The overall client satisfaction with FP services was relatively low. Knowledge of FP, demonstrating how to use the method, describing the side effect of the method and distance of FP user’s home to health facilities were found to be factors that influence client satisfaction with family planning services. Thus, efforts should be made to improve on client interaction especially on the information given and knowledge of clients.

Background

Family planning is a conscious decision by individuals or couples to choose for themselves when to start having children, how many children to have, how to space them or when to stop having children by using (modern) contraception and natural methods [1, 2]. Utilization of modern family planning services in 3rd world countries have improved significantly from the time when the first programs were begun in the 1950s when contraceptive products were limited to barrier methods. Since then, FP (family planning) has been recognized as a basic component of reproductive health. Better public acceptance of family planning has led to an improved a range of mechanisms for providing FP services [1].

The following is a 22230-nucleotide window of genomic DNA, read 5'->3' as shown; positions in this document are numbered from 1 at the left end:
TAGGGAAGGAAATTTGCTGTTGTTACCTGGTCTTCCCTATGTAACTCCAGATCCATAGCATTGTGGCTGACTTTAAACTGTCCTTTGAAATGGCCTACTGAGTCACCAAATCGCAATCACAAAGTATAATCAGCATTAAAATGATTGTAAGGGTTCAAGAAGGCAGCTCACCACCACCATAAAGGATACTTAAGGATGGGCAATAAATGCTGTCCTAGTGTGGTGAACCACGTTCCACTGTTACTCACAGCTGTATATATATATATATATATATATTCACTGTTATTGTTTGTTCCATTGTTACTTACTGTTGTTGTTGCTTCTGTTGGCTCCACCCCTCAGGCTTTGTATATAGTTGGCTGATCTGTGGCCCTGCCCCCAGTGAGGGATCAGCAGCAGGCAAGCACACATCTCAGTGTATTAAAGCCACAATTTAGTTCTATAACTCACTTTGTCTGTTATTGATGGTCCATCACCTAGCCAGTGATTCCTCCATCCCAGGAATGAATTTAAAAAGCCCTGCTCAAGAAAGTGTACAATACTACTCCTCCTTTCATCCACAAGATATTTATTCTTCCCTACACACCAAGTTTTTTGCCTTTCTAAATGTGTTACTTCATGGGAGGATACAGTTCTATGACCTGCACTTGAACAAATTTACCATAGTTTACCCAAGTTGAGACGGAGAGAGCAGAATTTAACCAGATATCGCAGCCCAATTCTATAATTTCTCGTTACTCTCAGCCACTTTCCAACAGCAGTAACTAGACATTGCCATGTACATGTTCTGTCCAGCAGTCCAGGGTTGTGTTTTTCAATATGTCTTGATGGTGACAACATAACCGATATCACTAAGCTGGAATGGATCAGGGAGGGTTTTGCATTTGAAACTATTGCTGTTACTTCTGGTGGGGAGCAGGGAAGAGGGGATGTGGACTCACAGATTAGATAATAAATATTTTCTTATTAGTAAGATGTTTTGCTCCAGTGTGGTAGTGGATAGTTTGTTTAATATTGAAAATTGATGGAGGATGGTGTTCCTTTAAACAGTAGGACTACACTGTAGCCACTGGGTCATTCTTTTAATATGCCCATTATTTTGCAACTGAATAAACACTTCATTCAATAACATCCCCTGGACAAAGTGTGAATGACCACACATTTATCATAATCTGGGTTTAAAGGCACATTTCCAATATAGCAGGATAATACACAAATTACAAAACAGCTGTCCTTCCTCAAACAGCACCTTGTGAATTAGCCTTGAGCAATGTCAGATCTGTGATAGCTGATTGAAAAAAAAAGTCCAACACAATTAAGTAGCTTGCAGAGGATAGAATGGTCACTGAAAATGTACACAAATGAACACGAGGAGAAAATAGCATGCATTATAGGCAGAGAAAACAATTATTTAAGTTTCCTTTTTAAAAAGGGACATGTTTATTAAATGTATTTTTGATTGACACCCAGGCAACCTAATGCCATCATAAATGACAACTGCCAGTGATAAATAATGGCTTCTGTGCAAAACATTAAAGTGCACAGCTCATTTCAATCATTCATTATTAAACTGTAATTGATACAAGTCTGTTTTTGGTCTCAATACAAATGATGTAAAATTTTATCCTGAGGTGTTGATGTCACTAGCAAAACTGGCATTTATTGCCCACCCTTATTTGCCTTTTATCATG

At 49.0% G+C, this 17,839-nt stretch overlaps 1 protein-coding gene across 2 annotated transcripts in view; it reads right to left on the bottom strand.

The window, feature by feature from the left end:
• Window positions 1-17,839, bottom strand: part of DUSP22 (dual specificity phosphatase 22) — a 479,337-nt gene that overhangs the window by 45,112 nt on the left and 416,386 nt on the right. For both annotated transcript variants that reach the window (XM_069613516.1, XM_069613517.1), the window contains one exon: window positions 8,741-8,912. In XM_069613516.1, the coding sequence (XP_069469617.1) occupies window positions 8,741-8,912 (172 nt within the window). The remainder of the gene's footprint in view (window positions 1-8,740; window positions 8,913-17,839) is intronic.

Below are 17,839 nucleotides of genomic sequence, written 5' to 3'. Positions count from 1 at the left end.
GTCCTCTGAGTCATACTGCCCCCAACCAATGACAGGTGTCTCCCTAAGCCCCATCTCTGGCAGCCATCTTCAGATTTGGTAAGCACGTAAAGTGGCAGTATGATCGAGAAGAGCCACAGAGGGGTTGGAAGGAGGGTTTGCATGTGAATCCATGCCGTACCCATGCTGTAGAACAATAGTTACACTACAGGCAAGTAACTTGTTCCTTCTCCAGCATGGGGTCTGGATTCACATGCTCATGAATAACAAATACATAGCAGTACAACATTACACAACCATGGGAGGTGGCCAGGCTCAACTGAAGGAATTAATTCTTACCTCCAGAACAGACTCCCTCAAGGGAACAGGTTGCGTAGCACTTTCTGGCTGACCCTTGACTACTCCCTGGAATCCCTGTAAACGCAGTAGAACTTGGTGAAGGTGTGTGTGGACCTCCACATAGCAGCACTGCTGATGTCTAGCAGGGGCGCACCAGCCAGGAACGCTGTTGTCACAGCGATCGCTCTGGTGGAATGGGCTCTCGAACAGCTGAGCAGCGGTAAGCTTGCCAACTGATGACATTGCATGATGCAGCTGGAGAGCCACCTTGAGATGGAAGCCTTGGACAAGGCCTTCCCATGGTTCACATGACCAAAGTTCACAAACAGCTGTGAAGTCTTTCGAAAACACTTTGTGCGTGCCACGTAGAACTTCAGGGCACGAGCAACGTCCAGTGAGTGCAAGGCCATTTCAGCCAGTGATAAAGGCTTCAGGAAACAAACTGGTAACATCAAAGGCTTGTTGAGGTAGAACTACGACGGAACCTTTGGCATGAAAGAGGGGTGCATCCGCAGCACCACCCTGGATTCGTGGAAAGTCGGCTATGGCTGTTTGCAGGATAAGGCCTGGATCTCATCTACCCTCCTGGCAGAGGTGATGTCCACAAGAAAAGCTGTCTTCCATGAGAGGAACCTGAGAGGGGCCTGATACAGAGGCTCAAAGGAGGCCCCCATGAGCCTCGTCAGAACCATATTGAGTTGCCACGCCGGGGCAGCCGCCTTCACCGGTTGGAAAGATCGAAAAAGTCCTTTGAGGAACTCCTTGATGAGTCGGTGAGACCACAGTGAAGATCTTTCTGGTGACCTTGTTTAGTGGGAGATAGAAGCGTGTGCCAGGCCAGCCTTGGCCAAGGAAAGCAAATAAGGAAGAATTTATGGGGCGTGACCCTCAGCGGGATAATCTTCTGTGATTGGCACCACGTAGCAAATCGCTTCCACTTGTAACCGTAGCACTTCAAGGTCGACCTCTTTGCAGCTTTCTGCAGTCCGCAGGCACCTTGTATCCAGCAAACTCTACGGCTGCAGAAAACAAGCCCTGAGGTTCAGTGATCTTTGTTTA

In Africa (primarily in Sub-Saharan Africa), the contraceptive utilization remains low and fecundity, fertility rate, and unmet need for modern contraceptives are high [2, 3]. However, at this moment, the progress of using modern contraceptive method is estimated to be fast in under developed countries mainly in Africa. Between 2017 and 2030, utilization of modern contraceptive is expected to increase from 43 to 56% in Eastern Africa. Globally, above 10% married women have an unmet need for modern contraceptive; that is to say, Percentage of women who are not perinatal amenorrhea and are considered fecund and want to delay their following birth for two or more years or stop childbirth overall but are not by means of modern contraceptive method [2, 4]. In Africa, 20% married women have an unmet need for modern contraceptive. Conversely, based on the UNs (United States) estimation, the total of women with an unmet need for modern contraceptive is predicted to drop to 139 million in 2030 globally from 142 million that was in 2017. The largest declines are expected in Eastern Africa, estimated to decline from 22% in 2017 to 16% in 2030 [5].